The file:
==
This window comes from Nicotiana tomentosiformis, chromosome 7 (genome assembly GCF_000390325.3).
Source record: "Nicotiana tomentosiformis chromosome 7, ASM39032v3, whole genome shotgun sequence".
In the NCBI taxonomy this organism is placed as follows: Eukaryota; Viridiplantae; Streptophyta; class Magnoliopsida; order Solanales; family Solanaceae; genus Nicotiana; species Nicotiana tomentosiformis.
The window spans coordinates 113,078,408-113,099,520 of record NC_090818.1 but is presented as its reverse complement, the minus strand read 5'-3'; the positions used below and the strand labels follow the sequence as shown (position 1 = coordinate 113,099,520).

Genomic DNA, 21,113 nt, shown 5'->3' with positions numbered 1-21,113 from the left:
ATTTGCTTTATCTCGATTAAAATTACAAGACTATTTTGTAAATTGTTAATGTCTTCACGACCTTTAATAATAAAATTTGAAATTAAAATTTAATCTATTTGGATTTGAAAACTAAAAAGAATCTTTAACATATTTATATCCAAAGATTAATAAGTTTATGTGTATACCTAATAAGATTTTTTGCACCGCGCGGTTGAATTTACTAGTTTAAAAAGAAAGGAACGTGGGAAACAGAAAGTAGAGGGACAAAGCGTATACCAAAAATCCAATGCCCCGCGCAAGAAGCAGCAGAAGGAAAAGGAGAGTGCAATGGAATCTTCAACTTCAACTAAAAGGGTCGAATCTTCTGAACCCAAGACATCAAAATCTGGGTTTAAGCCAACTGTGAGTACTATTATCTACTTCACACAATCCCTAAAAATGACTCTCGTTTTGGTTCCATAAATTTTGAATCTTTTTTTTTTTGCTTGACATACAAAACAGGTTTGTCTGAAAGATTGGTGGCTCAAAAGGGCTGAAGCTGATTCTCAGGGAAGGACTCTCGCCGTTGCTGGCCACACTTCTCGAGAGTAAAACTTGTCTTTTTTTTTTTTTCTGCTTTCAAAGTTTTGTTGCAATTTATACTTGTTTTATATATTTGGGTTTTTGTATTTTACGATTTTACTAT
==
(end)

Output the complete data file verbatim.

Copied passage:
This window comes from Nicotiana tomentosiformis, chromosome 7 (genome assembly GCF_000390325.3).
Source record: "Nicotiana tomentosiformis chromosome 7, ASM39032v3, whole genome shotgun sequence".
In the NCBI taxonomy this organism is placed as follows: Eukaryota; Viridiplantae; Streptophyta; class Magnoliopsida; order Solanales; family Solanaceae; genus Nicotiana; species Nicotiana tomentosiformis.
The window spans coordinates 113,078,408-113,099,520 of record NC_090818.1 but is presented as its reverse complement, the minus strand read 5'-3'; the positions used below and the strand labels follow the sequence as shown (position 1 = coordinate 113,099,520).

Genomic DNA, 21,113 nt, shown 5'->3' with positions numbered 1-21,113 from the left:
ATTTGCTTTATCTCGATTAAAATTACAAGACTATTTTGTAAATTGTTAATGTCTTCACGACCTTTAATAATAAAATTTGAAATTAAAATTTAATCTATTTGGATTTGAAAACTAAAAAGAATCTTTAACATATTTATATCCAAAGATTAATAAGTTTATGTGTATACCTAATAAGATTTTTTGCACCGCGCGGTTGAATTTACTAGTTTAAAAAGAAAGGAACGTGGGAAACAGAAAGTAGAGGGACAAAGCGTATACCAAAAATCCAATGCCCCGCGCAAGAAGCAGCAGAAGGAAAAGGAGAGTGCAATGGAATCTTCAACTTCAACTAAAAGGGTCGAATCTTCTGAACCCAAGACATCAAAATCTGGGTTTAAGCCAACTGTGAGTACTATTATCTACTTCACACAATCCCTAAAAATGACTCTCGTTTTGGTTCCATAAATTTTGAATCTTTTTTTTTTTGCTTGACATACAAAACAGGTTTGTCTGAAAGATTGGTGGCTCAAAAGGGCTGAAGCTGATTCTCAGGGAAGGACTCTCGCCGTTGCTGGCCACACTTCTCGAGAGTAAAACTTGTCTTTTTTTTTTTTTCTGCTTTCAAAGTTTTGTTGCAATTTATACTTGTTTTATATATTTGGGTTTTTGTATTTTACGATTTTACTAT